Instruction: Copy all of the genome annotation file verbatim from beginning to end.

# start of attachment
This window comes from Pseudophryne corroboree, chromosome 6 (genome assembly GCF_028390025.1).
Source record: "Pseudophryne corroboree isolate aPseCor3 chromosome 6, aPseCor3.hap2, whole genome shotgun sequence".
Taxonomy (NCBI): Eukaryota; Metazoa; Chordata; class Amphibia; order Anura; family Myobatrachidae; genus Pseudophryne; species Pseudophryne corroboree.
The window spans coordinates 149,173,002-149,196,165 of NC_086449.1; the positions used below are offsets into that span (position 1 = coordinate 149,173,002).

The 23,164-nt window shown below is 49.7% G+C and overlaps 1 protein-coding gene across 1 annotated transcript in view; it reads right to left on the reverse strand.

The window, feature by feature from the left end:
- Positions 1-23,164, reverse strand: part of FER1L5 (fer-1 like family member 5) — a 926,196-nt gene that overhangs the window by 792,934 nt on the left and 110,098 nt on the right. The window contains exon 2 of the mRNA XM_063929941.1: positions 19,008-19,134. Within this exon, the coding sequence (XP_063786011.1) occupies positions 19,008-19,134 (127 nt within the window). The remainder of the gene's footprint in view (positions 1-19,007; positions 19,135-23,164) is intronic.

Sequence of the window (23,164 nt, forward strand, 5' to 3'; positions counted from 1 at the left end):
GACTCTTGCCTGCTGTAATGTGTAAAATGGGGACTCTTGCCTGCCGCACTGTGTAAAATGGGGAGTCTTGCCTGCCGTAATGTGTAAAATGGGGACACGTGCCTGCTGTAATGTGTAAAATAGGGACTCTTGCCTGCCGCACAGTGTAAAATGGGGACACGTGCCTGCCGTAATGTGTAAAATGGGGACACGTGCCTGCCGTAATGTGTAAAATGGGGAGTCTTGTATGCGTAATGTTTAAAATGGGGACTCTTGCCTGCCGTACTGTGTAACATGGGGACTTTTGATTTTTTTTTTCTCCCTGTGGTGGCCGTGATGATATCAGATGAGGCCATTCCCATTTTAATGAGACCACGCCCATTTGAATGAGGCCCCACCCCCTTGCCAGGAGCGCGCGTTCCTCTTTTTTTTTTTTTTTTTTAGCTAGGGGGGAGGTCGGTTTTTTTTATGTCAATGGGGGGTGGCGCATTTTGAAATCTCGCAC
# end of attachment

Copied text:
This window comes from Pseudophryne corroboree, chromosome 6 (genome assembly GCF_028390025.1).
Source record: "Pseudophryne corroboree isolate aPseCor3 chromosome 6, aPseCor3.hap2, whole genome shotgun sequence".
Taxonomy (NCBI): Eukaryota; Metazoa; Chordata; class Amphibia; order Anura; family Myobatrachidae; genus Pseudophryne; species Pseudophryne corroboree.
The window spans coordinates 149,173,002-149,196,165 of NC_086449.1; the positions used below are offsets into that span (position 1 = coordinate 149,173,002).

The 23,164-nt window shown below is 49.7% G+C and overlaps 1 protein-coding gene across 1 annotated transcript in view; it reads right to left on the reverse strand.

The window, feature by feature from the left end:
- Positions 1-23,164, reverse strand: part of FER1L5 (fer-1 like family member 5) — a 926,196-nt gene that overhangs the window by 792,934 nt on the left and 110,098 nt on the right. The window contains exon 2 of the mRNA XM_063929941.1: positions 19,008-19,134. Within this exon, the coding sequence (XP_063786011.1) occupies positions 19,008-19,134 (127 nt within the window). The remainder of the gene's footprint in view (positions 1-19,007; positions 19,135-23,164) is intronic.

Sequence of the window (23,164 nt, forward strand, 5' to 3'; positions counted from 1 at the left end):
GACTCTTGCCTGCTGTAATGTGTAAAATGGGGACTCTTGCCTGCCGCACTGTGTAAAATGGGGAGTCTTGCCTGCCGTAATGTGTAAAATGGGGACACGTGCCTGCTGTAATGTGTAAAATAGGGACTCTTGCCTGCCGCACAGTGTAAAATGGGGACACGTGCCTGCCGTAATGTGTAAAATGGGGACACGTGCCTGCCGTAATGTGTAAAATGGGGAGTCTTGTATGCGTAATGTTTAAAATGGGGACTCTTGCCTGCCGTACTGTGTAACATGGGGACTTTTGATTTTTTTTTTCTCCCTGTGGTGGCCGTGATGATATCAGATGAGGCCATTCCCATTTTAATGAGACCACGCCCATTTGAATGAGGCCCCACCCCCTTGCCAGGAGCGCGCGTTCCTCTTTTTTTTTTTTTTTTTTAGCTAGGGGGGAGGTCGGTTTTTTTTATGTCAATGGGGGGTGGCGCATTTTGAAATCTCGCAC